The year was 1987 and Lincoln, Nebraska was still fresh off its Oscar-winning buzz for “Terms of Endearment” in 1984. The new high was a 14.5 hour, seven-nights-in-a-row, mega-miniseries called “Amerika” to be shot on location around the outskirts of Lincoln and aired on the ABC Television network.
I don’t know who it was that told me about the unwritten and unspoken rule of the road — if you saw a police officer sitting and waiting to catch people going quickly in the opposite direction, and you saw people coming in that direction that you were encouraged, if not obligated, to warn the drivers headed toward the speed trap by flashing your headlights a couple of times.
Taking turns is one of the most important — yet underused and underappreciated — totems of social living. I’m not talking about, “It’s My Turn!” as in the clarion call of a self-centered existence when it comes to job promotion or marriage tying; I’m talking about public moments in society when we are confronted against each other and there’s a moment of wondering if I should go or if you should go — and it seems we have an ever-deepening problem with being strong enough, and confident enough, to let the other person go first and subsume our own personal entitlements for the goodness of making things actually work between people with warring wants.
In movies and television shows depicting the future, there are flying cars and cars that drive themselves — and sometimes a combination of the two. In the movie Total Recall, for example, there are taxi services that are entirely driven by robots. The promise of the future is that people will no longer have to drive if they don’t wish to do so, and that driving can be a more passive activity to be watched as though it were a form of entertainment of its own.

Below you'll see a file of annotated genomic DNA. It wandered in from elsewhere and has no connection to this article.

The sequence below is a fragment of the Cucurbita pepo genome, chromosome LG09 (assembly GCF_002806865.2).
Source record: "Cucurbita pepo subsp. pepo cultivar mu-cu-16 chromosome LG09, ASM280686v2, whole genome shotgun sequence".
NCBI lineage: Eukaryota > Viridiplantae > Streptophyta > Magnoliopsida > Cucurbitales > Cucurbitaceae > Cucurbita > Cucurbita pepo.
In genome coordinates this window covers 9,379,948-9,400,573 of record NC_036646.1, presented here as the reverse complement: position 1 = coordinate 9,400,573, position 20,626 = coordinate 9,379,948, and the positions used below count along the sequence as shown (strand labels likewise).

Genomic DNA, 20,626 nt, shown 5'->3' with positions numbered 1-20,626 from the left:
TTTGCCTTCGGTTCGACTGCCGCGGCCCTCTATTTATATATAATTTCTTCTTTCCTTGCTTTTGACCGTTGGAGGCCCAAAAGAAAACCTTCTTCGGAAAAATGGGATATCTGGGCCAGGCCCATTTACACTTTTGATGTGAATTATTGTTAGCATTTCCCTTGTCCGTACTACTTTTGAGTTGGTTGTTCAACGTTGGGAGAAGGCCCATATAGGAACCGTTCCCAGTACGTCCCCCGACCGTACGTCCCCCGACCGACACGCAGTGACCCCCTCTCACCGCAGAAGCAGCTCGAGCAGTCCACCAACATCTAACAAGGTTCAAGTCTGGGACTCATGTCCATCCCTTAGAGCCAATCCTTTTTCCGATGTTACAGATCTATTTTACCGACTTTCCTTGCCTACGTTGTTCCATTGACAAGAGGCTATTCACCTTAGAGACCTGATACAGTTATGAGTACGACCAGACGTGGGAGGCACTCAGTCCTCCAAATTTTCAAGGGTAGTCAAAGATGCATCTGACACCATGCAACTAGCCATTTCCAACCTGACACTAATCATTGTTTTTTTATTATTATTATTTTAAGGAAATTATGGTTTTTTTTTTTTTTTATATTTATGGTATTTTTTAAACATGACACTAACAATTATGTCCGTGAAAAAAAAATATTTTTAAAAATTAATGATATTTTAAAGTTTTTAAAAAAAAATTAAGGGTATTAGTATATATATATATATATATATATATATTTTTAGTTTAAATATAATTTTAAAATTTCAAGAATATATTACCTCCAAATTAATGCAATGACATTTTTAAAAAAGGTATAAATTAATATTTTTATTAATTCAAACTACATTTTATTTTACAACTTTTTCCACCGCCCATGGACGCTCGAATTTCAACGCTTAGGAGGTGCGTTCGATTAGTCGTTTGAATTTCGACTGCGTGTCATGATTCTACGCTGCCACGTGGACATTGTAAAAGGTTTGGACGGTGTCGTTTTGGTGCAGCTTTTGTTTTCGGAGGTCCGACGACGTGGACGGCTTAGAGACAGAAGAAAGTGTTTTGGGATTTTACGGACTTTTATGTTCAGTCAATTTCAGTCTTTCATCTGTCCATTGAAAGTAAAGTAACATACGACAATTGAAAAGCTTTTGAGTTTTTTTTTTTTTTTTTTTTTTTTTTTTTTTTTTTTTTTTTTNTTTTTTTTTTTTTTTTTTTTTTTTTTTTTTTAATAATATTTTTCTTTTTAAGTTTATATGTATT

When I was growing up in New Jersey, I would dream of one day driving a car and being able to go wherever I wanted. I knew that it would be years before I would actually be able to steer and control an actual car but there was a way in which I could exert some kind of power over not just one car but many cars at once — the crosswalk button at most intersections.
Pressing that button gave me a dramatic injection of power and, as I have now learned, a dose of unwitting, medicinal, gullibility.
When I had a car that I drove regularly in New Jersey, I used to buy bumper stickers with the intention of putting them on. I never put them on, partially because of something my brother said about having your car stick out. What makes it all the more interesting is that I was ultimately glad that I did not put a sticker on the car because of an observation that I made while attending Phish shows from 1995-2000.
We now have scientific evidence that talking on the phone while driving is more dangerous than chatting with the person in the car with you: